10 Hanks-tastic facts about 'Bosom Buddies'

Give thanks for Hanks. The sitcom celebrates its 37th anniversary.

Top image: The Everett Collection

Tom Hanks is the most beloved actor of his generation.

Just think, without Bosom Buddies, we might have never known his brilliance. Hey, we all have to start somewhere.

The crossdressing comedy proved to be the actor's big break. Prior to the premiere on November 27, 1980, Hanks had one television credit on his resume, an appearance on The Love Boat a month earlier. Paired with Peter Scolari, Hanks turned a dicey premise into a beloved cult sitcom. The show was the product of Miller/Milkis/Boyett Productions, which was also responsible for Laverne & Shirley

Let's take a look at some surprising facts about the series on its 37th anniversary.

1. The crossdressing concept was a bit of an accident.

When Thomas Miller and Robert Boyett pitched the series to the network, the two envisioned it as a male spin on their hit Laverne & Shirley. In the meeting, the duo referenced Billy Wilder as an influence. The ABC suits asked what they meant by that. Miller and Boyett explained he was the man behind legendary comedies such as Some Like It Hot. The executives suddenly jumped on that idea, remembering Jack Lemmon and Tony Curtis in drag. Miller and Boyett went with the idea, even though it was not their original intention.

Image: The Everett Collection

2. That is clearly not New York City in the credits.

Though the show took place in Manhattan, with the two leads working at the ad firm Livingston, Gentry & Mishkin, it was shot in Los Angeles, like most television. This was blatantly obvious from the opening credits, which had Hanks and Scoleri splashing through puddles past palm trees.

3. The main characters are named for two bars in Berkeley, California.

Kip's and Henry's are two long-standing college hangouts on Durant Avenue, just south of the Cal campus.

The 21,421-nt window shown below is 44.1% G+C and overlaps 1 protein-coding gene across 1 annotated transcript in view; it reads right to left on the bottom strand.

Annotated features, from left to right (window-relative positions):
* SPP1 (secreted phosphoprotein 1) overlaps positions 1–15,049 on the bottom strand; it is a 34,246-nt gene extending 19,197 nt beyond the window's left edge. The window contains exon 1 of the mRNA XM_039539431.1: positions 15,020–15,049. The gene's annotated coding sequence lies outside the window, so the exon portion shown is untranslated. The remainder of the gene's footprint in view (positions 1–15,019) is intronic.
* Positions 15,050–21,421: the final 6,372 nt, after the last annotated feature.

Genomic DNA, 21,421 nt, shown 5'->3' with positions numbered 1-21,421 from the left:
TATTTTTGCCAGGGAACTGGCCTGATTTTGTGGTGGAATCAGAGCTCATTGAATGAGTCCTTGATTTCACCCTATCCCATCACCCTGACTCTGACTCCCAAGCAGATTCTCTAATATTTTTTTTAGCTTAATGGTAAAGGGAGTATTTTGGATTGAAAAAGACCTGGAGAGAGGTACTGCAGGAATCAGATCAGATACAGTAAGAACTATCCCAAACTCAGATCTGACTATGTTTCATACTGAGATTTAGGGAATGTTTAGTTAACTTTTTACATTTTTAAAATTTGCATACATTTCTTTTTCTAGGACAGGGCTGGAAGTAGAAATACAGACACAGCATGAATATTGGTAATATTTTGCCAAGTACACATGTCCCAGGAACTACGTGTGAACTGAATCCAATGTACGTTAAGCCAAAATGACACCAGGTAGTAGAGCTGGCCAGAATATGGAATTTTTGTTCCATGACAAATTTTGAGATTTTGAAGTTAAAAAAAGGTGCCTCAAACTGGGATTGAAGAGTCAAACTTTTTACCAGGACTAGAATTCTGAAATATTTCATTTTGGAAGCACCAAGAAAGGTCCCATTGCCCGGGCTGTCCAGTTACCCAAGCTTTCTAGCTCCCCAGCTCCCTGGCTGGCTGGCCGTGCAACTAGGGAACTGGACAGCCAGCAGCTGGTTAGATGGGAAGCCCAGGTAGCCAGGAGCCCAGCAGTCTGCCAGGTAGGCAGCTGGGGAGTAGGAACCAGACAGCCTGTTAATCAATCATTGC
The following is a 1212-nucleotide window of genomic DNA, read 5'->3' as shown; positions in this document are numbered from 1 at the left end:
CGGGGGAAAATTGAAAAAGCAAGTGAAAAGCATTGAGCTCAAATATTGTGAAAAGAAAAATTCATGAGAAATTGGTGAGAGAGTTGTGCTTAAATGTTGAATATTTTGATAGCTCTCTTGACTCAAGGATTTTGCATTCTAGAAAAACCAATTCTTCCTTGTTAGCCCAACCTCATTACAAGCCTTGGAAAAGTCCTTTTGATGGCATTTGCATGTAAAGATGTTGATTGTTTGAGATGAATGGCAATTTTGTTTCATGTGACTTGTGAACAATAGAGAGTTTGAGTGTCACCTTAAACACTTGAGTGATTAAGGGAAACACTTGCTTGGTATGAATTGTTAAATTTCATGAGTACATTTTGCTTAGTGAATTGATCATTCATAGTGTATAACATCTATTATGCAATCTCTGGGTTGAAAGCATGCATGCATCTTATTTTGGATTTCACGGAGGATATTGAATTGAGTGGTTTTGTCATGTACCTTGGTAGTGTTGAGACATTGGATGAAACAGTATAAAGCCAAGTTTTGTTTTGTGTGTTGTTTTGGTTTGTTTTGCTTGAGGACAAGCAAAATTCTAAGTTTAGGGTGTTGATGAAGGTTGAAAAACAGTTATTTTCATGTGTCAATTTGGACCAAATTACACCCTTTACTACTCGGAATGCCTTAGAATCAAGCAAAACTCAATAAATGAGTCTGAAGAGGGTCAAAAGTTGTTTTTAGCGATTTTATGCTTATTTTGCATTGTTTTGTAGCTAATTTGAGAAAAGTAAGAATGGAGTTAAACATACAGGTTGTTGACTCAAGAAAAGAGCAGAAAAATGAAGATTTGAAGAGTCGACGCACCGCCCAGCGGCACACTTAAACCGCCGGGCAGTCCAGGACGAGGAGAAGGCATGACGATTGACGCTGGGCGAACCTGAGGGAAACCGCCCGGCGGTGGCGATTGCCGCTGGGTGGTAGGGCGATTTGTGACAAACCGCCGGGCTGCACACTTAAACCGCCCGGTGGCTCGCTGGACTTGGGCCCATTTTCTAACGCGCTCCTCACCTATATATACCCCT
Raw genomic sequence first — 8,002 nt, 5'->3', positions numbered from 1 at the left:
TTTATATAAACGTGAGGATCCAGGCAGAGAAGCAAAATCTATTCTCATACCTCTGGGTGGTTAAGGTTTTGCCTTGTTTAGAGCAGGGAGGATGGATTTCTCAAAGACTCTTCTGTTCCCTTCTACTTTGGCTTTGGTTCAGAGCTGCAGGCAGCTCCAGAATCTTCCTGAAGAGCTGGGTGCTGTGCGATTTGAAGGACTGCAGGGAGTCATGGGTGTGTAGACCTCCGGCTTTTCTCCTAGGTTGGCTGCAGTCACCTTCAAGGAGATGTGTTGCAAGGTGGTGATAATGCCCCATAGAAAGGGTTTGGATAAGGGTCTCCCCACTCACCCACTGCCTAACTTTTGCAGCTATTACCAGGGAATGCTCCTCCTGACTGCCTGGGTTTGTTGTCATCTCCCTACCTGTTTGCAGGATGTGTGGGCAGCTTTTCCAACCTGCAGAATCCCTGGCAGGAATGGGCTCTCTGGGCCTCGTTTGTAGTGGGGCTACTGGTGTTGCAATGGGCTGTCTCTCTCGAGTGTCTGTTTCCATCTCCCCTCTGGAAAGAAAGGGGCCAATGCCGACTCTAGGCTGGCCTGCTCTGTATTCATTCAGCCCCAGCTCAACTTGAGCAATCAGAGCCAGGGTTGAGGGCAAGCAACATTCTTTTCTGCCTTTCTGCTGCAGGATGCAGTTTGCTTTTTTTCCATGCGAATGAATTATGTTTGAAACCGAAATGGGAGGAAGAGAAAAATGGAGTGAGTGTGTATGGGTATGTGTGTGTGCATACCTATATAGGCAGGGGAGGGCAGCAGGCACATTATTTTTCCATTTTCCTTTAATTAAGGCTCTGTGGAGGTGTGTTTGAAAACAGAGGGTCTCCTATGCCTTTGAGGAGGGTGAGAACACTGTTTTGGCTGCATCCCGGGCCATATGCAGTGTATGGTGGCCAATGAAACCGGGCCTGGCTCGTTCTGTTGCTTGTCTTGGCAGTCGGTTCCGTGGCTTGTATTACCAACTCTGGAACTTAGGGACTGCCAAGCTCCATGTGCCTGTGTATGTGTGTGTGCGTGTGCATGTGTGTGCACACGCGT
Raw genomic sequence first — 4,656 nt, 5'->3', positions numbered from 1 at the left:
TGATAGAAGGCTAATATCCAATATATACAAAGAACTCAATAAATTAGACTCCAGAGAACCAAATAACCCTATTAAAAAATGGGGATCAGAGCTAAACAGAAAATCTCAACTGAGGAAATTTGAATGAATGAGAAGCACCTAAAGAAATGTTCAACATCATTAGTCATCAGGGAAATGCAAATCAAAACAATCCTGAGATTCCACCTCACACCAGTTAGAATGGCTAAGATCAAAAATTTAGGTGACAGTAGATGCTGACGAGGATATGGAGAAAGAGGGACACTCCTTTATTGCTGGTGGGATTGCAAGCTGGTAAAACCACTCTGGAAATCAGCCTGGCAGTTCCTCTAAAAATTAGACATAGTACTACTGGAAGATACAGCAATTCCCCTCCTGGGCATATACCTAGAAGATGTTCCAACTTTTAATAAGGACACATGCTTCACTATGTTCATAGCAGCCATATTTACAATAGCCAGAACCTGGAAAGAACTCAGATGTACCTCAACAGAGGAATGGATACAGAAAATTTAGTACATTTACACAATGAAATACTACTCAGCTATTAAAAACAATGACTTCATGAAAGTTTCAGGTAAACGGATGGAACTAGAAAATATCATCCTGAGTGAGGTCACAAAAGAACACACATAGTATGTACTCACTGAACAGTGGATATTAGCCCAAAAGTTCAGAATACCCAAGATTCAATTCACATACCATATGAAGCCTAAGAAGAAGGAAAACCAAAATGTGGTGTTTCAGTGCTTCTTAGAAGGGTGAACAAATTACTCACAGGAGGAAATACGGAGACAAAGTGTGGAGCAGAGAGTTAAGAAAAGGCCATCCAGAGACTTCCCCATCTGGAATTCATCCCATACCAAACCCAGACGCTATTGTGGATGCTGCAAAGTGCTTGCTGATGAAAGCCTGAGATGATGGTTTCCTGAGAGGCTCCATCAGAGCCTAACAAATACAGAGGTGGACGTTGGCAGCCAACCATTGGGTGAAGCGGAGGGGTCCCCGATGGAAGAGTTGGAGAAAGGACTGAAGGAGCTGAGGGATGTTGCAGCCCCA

Image: Google Maps

4. Tom Hanks made a measly $2,500 per week.

While that salary was certainly nothing to sniff at in 1980, it is a bargain bin rate considering he's reportedly getting about $15,000,000 for the upcoming Toy Story 4.

5. Hanks met Rita Wilson on the set of the series.

The star met his second wife when she appeared in the episode "All You Need Is Love." However, it was not the first time he laid eyes on her. He recalled developing a crush on her when she popped up as a cheerleader a decade earlier on The Brady Bunch. "I was actually at a friend of mine’s house when it aired and I remember thinking, 'That girl’s cute,'" he admitted years later.

Image: The Everett Collection

6. Bob Saget was the warm-up comic before the tapings.

The budding comic and future Full House star warmed up the audience before the cameras rolled. The show also gave the comedian his first screen credit, when he played "Bob the Comic" in the 1981 episode "The Show Must Go On."

Image: The Everett Collection

7. It was filmed on the same stage as 'The Lucy Show' and 'Cheers.'

The production's base on Stage 25 at Paramount Pictures was also the home of The Lucy Show, Cheers and Frasier.

Image: The Everett Collection

8. That was not Billy Joel singing the Billy Joel song in the credits.

When it originally aired, Billy Joel's "My Life" served as the opening theme. Though it was singer Gary Bennett belting the tune, not the famous piano man. An urban legend arose that it was Hanks himself singing the song. Alas, not true. Though Hanks did eventually sing the tune in an episode of 30 Rock. When the show went to syndication, the Joel hit was replaced by Stephanie Mills' "Shake Me Loose," to save on those licensing fees.

Image: Columbia Records / Discogs

9. The reruns aired on a different network.

After ABC canceled the series, Hanks became an overnight Hollywood star thanks to Splash. Hoping to ride on his fame, NBC purchased Bosom Buddies for reruns in the summer of 1984, and even hoped to revive the series. However, Hanks was already too big for the small screen. 

Image: nostalgiagirl1988 / eBay

10. Two actors from Steven Spielberg's '1941' almost took the leads.

Hanks and Scoleri were not the first actors in mind. The producers originally envisioned Bobby DiCicco and Perry Lang in the roles of Kip and Henry, respectively. The two had both appeared in the WWII comedy 1941, seen here.

Image: Universal Pictures


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